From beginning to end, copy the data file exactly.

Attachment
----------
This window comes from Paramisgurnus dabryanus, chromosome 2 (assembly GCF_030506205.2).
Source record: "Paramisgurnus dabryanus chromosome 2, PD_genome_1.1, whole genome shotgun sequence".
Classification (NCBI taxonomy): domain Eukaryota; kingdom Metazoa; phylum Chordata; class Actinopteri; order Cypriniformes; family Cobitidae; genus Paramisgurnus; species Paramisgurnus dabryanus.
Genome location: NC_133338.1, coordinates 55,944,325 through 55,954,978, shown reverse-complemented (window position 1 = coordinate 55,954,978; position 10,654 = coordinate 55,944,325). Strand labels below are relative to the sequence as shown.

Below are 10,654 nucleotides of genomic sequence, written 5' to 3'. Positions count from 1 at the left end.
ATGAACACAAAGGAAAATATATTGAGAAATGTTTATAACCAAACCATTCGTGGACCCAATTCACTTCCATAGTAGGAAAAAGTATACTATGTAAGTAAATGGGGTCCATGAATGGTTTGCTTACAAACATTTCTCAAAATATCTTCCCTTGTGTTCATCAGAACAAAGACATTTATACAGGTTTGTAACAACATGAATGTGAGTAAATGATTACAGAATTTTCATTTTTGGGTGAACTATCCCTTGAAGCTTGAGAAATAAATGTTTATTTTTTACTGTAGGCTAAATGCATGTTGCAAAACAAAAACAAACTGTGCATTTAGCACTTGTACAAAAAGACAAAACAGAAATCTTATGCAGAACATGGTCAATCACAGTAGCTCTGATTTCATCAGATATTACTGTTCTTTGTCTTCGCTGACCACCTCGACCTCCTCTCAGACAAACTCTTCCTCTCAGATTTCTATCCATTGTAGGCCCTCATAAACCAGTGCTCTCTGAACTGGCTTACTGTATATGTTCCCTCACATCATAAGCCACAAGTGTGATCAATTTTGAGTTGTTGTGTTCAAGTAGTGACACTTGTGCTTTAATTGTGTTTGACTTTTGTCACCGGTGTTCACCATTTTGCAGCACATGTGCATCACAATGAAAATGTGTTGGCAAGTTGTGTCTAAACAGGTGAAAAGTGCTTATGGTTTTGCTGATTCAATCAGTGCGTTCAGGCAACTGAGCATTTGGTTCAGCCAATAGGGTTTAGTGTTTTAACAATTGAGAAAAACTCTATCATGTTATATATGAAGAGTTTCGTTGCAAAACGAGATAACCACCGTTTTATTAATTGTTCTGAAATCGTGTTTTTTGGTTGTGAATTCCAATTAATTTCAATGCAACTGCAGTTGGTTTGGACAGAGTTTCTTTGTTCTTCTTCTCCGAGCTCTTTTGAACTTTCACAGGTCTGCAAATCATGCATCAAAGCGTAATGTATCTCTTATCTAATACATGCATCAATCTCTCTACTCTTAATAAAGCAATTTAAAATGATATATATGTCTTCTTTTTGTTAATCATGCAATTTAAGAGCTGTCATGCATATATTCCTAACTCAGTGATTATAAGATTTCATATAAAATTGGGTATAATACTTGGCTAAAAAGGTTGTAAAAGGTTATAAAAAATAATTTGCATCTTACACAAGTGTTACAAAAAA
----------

This window comes from Paramisgurnus dabryanus, chromosome 2 (assembly GCF_030506205.2).
Source record: "Paramisgurnus dabryanus chromosome 2, PD_genome_1.1, whole genome shotgun sequence".
Classification (NCBI taxonomy): domain Eukaryota; kingdom Metazoa; phylum Chordata; class Actinopteri; order Cypriniformes; family Cobitidae; genus Paramisgurnus; species Paramisgurnus dabryanus.
Genome location: NC_133338.1, coordinates 55,944,325 through 55,954,978, shown reverse-complemented (window position 1 = coordinate 55,954,978; position 10,654 = coordinate 55,944,325). Strand labels below are relative to the sequence as shown.

Below are 10,654 nucleotides of genomic sequence, written 5' to 3'. Positions count from 1 at the left end.
ATGAACACAAAGGAAAATATATTGAGAAATGTTTATAACCAAACCATTCGTGGACCCAATTCACTTCCATAGTAGGAAAAAGTATACTATGTAAGTAAATGGGGTCCATGAATGGTTTGCTTACAAACATTTCTCAAAATATCTTCCCTTGTGTTCATCAGAACAAAGACATTTATACAGGTTTGTAACAACATGAATGTGAGTAAATGATTACAGAATTTTCATTTTTGGGTGAACTATCCCTTGAAGCTTGAGAAATAAATGTTTATTTTTTACTGTAGGCTAAATGCATGTTGCAAAACAAAAACAAACTGTGCATTTAGCACTTGTACAAAAAGACAAAACAGAAATCTTATGCAGAACATGGTCAATCACAGTAGCTCTGATTTCATCAGATATTACTGTTCTTTGTCTTCGCTGACCACCTCGACCTCCTCTCAGACAAACTCTTCCTCTCAGATTTCTATCCATTGTAGGCCCTCATAAACCAGTGCTCTCTGAACTGGCTTACTGTATATGTTCCCTCACATCATAAGCCACAAGTGTGATCAATTTTGAGTTGTTGTGTTCAAGTAGTGACACTTGTGCTTTAATTGTGTTTGACTTTTGTCACCGGTGTTCACCATTTTGCAGCACATGTGCATCACAATGAAAATGTGTTGGCAAGTTGTGTCTAAACAGGTGAAAAGTGCTTATGGTTTTGCTGATTCAATCAGTGCGTTCAGGCAACTGAGCATTTGGTTCAGCCAATAGGGTTTAGTGTTTTAACAATTGAGAAAAACTCTATCATGTTATATATGAAGAGTTTCGTTGCAAAACGAGATAACCACCGTTTTATTAATTGTTCTGAAATCGTGTTTTTTGGTTGTGAATTCCAATTAATTTCAATGCAACTGCAGTTGGTTTGGACAGAGTTTCTTTGTTCTTCTTCTCCGAGCTCTTTTGAACTTTCACAGGTCTGCAAATCATGCATCAAAGCGTAATGTATCTCTTATCTAATACATGCATCAATCTCTCTACTCTTAATAAAGCAATTTAAAATGATATATATGTCTTCTTTTTGTTAATCATGCAATTTAAGAGCTGTCATGCATATATTCCTAACTCAGTGATTATAAGATTTCATATAAAATTGGGTATAATACTTGGCTAAAAAGGTTGTAAAAGGTTATAAAAAATAATTTGCATCTTACACAAGTGTTACAAAAAA